Gmail suffered a prolonged service outage yesterday, with tons of users reporting that they weren’t getting any email, and that sent emails were getting delayed — sometimes for over two hours. Google has since fixed the issue, and they announced today that the issue was caused by a “dual network failure,” which “is a very rare event.”
A dual network failure is when two separate, redundant network paths both stop working at the same time, thus leading to problems with emails from being sent through. Most network systems consist of a backup system that takes over if the primary network path breaks down. However, this time around, Google says that both systems failed at the same time.
This, in turn, “reduced Gmail’s capacity to deliver messages to users,” meaning that some users weren’t able to send and receive emails while others were still able to. Google says the problem took about 10 hours to fully fix, but were able to start clearing up email blockage after about seven hours.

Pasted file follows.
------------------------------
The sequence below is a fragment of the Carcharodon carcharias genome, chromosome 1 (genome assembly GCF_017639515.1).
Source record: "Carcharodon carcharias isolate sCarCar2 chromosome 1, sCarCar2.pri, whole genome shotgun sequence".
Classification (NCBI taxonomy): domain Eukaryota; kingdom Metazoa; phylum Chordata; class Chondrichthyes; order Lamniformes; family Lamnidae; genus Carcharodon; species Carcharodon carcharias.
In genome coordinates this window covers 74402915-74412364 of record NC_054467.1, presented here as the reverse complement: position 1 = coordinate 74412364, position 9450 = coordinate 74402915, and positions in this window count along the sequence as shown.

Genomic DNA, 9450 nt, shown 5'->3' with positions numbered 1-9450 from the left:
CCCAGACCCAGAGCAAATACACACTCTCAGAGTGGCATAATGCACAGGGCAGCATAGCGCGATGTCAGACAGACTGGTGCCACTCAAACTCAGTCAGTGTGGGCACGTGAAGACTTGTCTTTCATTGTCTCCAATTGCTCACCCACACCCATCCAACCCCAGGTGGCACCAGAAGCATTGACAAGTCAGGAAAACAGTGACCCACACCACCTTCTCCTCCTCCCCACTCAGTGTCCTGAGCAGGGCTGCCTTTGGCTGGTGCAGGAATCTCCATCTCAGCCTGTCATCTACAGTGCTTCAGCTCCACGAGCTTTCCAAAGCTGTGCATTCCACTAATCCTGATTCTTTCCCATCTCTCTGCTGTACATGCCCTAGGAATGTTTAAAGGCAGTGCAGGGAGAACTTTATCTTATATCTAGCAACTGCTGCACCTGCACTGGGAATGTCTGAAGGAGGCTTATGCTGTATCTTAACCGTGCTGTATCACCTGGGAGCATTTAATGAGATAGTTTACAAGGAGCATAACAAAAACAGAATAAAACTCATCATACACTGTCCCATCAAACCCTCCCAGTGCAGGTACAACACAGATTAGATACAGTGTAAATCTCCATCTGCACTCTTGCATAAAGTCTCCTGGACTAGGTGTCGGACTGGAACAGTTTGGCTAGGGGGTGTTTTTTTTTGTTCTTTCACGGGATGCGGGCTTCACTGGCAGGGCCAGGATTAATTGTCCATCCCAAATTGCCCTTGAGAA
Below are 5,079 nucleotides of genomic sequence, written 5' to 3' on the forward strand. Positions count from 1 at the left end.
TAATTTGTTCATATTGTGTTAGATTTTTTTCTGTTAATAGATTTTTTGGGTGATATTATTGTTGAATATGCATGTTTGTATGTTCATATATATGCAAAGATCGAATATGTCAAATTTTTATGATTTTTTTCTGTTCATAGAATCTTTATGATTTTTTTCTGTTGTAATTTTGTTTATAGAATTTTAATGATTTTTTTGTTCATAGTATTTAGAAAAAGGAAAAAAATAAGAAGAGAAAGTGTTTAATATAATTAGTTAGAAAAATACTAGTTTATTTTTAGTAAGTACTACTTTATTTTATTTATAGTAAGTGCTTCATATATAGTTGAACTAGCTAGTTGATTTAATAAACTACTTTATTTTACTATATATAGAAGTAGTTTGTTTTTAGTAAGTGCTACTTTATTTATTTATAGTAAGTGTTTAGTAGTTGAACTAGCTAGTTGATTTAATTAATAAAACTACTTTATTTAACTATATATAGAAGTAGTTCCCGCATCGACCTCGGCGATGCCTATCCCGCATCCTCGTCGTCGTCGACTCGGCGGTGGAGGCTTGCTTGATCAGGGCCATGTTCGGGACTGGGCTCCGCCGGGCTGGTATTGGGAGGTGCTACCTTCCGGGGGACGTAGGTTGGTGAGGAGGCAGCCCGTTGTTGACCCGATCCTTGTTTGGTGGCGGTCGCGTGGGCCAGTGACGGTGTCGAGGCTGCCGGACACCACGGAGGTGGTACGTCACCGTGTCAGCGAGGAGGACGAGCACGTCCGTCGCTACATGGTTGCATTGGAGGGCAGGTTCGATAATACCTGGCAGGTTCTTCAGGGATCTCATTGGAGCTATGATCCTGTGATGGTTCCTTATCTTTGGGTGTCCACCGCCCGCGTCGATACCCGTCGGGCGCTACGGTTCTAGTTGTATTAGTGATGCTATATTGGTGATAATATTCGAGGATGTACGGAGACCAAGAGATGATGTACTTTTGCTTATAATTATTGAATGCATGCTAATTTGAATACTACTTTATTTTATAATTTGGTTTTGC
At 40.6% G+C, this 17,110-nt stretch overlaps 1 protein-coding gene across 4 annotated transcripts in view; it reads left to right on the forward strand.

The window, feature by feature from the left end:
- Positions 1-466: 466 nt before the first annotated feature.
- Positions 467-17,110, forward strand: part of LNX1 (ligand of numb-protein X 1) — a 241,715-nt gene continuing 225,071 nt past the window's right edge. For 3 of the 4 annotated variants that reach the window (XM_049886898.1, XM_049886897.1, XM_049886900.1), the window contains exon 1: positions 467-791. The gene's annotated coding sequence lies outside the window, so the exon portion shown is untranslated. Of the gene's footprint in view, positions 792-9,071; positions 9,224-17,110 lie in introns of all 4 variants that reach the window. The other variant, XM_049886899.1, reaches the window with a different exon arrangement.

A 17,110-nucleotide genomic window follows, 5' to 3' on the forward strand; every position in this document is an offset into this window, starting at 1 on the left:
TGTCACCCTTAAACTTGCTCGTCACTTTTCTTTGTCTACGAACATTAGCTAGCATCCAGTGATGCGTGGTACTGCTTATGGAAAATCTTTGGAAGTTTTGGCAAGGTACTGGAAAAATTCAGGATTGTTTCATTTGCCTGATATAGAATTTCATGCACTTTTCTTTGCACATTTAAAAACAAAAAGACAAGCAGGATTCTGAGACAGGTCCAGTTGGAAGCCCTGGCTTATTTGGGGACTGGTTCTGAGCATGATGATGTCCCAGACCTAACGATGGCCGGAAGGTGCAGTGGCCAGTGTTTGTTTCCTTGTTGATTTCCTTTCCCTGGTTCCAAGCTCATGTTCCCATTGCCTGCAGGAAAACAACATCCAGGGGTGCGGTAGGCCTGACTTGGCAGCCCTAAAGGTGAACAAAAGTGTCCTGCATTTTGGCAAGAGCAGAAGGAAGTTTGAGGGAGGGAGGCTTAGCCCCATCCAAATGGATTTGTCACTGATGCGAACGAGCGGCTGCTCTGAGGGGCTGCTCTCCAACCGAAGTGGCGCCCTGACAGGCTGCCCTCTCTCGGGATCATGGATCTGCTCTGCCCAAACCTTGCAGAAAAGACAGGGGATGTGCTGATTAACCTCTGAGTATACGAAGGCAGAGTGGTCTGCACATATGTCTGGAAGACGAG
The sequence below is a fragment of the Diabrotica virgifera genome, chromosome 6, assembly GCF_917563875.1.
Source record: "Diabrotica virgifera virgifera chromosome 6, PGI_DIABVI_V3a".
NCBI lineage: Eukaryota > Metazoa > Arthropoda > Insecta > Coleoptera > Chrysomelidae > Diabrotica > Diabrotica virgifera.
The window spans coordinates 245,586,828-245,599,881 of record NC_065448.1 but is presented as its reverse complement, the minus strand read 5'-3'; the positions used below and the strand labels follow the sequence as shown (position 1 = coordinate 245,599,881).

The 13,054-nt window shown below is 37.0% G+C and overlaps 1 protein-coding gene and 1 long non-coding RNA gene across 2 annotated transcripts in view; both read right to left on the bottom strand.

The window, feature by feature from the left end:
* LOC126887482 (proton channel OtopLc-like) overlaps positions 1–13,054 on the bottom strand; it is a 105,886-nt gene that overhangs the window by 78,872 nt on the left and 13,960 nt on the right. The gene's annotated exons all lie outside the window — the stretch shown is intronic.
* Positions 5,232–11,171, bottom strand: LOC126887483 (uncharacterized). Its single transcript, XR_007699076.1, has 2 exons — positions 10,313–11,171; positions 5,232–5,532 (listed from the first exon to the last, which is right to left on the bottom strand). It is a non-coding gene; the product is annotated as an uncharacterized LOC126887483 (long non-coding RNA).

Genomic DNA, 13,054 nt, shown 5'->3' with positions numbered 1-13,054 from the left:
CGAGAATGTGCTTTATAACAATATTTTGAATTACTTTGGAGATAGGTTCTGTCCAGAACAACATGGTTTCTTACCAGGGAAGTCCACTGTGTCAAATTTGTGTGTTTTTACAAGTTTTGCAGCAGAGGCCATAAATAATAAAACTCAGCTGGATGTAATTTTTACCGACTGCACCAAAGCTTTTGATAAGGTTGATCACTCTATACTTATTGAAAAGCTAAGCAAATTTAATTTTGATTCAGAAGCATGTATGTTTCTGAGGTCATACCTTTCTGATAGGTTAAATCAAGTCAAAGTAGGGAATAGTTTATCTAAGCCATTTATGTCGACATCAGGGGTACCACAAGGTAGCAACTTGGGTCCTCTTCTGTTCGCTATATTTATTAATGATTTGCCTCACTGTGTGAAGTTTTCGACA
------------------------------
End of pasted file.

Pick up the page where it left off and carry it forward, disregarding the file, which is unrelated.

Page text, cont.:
However, the problem affected more users than Google expected. At first, the company reported that “less than an estimated 0.024% of the Gmail user base” was affected, but we received many emails and comments from readers pointing to issues on their end, as well as co-workers whom they work with in the office, leading to the assumption that it definitely affect more than 0.024% of Gmail users. Even a few of us here at GottaBeMobile were experiencing issues with Gmail.
However, Google says that only around 1.5% of Gmail emails are delayed more than two hours, with 29% seeing an average delay of around 2.6 seconds, with 71% of emails seeing no delay. 1.5% is still a fairly low number of Gmail users, but seeing as how the service has tens of millions of users, a single percentage point is quite a lot, and it’s definitely more than Google’s initial estimate of 0.024%
This certainly isn’t the first time that Gmail has gone down, but it’s also not a common occurrence, especially when it’s down for over the entire work day (and on a Monday — ouch!). The timing certainly could’ve been a little better, but network systems sadly don’t take human emotions into consideration.